As I grew up there seemed to be quite a few different opportunities to ‘tryout’ for things. Whether it was for a sports team, a musical group, a play or something else I might have been interested in.
One theme seemed pretty common to them all. They each created some uncertainty inside of me. I wasn’t sure what to expect. I didn’t know if I’d be any good at what I was trying out for. I wasn’t sure I’d get picked and what it would mean to me if I didn’t.
I might be terrible and embarrass myself. I couldn’t know for sure if I’d be welcomed and, I didn’t know in advance, if I’d stay with it or perhaps find, it wasn’t for me. Would I be allowed to quit, if I didn’t like it?
You may have experienced some of these same thoughts.
The fact is we’re always trying new things, sometimes because we want to and other times because we have to. If we’re sick, we have to try new medications. If our car dies, we have to find a new one. If we lose our job or give it up, we have to search for another. The list of new things we have to try or tryout for is considerable.
Interestingly, I rarely assumed that all would go well, that I would like what I tried out for or that I would be good, perhaps even great at it, or that it would bring me joy.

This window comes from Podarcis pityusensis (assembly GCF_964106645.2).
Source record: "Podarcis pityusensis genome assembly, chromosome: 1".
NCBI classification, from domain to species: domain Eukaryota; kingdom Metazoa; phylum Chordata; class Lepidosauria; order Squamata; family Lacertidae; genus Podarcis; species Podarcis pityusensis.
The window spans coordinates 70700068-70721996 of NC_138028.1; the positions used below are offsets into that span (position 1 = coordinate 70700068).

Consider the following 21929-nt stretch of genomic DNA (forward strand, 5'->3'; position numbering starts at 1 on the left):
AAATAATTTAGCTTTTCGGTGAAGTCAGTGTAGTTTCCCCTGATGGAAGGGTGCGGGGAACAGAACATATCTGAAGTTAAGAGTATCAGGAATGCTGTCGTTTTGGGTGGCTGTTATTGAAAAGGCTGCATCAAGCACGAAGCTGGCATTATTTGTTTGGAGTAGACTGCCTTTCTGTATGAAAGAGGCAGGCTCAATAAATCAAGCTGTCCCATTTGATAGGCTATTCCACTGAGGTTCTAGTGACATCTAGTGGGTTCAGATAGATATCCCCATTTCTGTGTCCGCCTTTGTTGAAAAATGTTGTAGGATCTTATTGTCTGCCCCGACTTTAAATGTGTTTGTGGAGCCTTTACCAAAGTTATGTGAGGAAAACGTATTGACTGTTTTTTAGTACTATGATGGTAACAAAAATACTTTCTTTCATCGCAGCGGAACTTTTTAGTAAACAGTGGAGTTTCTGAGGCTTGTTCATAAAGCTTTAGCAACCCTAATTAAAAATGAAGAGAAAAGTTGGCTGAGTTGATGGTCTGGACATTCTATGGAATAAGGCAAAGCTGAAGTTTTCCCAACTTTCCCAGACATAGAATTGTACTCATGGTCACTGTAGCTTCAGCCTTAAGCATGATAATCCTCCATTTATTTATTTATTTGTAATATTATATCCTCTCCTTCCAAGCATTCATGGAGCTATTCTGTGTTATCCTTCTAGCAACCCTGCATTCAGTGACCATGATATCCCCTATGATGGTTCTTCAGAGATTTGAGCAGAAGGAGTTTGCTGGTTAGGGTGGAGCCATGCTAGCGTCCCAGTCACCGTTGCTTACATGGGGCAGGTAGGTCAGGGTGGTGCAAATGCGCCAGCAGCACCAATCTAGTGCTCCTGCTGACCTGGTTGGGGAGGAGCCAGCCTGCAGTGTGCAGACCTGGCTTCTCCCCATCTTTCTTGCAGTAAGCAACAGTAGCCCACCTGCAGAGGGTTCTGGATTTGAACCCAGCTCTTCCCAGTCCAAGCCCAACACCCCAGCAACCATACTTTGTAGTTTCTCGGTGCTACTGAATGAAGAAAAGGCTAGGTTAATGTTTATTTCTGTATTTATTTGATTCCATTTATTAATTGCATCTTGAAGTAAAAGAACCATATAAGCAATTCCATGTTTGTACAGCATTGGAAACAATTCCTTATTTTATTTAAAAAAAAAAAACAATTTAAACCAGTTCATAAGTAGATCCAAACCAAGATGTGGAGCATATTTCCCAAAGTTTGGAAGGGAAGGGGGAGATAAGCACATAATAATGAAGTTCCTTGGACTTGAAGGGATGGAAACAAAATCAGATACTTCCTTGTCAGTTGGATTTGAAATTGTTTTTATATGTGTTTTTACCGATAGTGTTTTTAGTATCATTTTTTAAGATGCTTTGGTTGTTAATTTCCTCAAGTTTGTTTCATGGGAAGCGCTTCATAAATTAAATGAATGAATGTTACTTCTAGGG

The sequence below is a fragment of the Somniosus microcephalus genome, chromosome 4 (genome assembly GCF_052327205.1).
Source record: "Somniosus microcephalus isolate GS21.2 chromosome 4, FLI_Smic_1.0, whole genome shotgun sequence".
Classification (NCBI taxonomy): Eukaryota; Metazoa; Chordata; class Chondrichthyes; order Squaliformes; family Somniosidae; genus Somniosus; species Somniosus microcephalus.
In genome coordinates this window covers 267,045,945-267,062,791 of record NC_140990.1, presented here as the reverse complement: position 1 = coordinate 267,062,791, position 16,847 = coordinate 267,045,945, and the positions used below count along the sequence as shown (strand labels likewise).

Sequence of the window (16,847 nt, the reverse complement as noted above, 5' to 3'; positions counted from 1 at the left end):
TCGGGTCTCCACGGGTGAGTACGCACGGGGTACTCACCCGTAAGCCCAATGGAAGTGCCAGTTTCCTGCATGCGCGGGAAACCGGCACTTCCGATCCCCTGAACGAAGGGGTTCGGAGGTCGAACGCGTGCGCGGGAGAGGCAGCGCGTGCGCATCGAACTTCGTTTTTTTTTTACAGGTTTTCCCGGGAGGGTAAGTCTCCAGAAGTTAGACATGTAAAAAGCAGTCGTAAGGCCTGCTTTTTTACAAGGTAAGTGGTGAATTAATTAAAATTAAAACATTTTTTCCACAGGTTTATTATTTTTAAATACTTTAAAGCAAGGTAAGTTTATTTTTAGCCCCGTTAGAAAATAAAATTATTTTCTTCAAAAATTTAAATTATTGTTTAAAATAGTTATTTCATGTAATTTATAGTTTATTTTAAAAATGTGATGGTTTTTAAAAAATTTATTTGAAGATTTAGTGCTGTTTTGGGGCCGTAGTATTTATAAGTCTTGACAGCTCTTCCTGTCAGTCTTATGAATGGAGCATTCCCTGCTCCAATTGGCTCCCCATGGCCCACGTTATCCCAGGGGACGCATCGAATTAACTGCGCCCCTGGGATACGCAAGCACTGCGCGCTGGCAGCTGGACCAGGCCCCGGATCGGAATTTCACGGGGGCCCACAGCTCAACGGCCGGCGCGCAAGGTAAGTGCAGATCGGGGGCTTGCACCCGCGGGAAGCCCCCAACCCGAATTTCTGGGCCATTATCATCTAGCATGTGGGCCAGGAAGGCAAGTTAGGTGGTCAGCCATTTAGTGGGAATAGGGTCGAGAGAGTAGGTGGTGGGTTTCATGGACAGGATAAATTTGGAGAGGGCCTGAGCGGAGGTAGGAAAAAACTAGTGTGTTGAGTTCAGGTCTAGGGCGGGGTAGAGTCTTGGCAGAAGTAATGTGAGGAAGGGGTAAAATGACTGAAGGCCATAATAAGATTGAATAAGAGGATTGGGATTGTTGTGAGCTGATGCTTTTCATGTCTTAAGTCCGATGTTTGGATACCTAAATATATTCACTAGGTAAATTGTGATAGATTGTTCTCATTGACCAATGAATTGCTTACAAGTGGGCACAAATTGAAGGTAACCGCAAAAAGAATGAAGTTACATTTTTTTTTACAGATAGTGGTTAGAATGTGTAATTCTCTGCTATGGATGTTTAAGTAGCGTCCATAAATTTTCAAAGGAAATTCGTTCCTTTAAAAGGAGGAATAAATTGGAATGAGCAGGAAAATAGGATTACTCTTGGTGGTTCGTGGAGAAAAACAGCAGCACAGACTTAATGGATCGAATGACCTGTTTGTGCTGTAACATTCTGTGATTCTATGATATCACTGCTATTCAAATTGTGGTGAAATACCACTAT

I wonder about that now. How much time did I spend thinking about the potential downsides? I believe the answer is, quite a bit.
And, I think I brought that attitude with me for much of my life. It sat on my shoulder during the college admission process and job interviews and some major life decisions.
I place no blame here. I realize we all absorb ideas and attitudes from our cultures. It’s pretty much a given.
Then one day something changed. I began to ask myself what was really true. Instead of allowing my standard responses to continue to guide me, I challenged everything. I became something of a rebel.
I opened to new possibilities. I started asking myself, what if I absolutely love this new thing? What if I change my idea of ‘success’, making it more about enjoyment than accomplishment? What if I learned to treasure the adventure and release my attitude that it has to lead to something tangible?
I began to embrace the idea that this life is mine. I get to decide what it means and what direction it takes. I get to choose which attitude to accept.
I found that I could let go of my tendency to believe I had to prove myself to others and recognize it is more important what I think and believe about myself. I am the one leading this life. I am the one with hopes and dreams.
I am not trying out for this life. I am this life.
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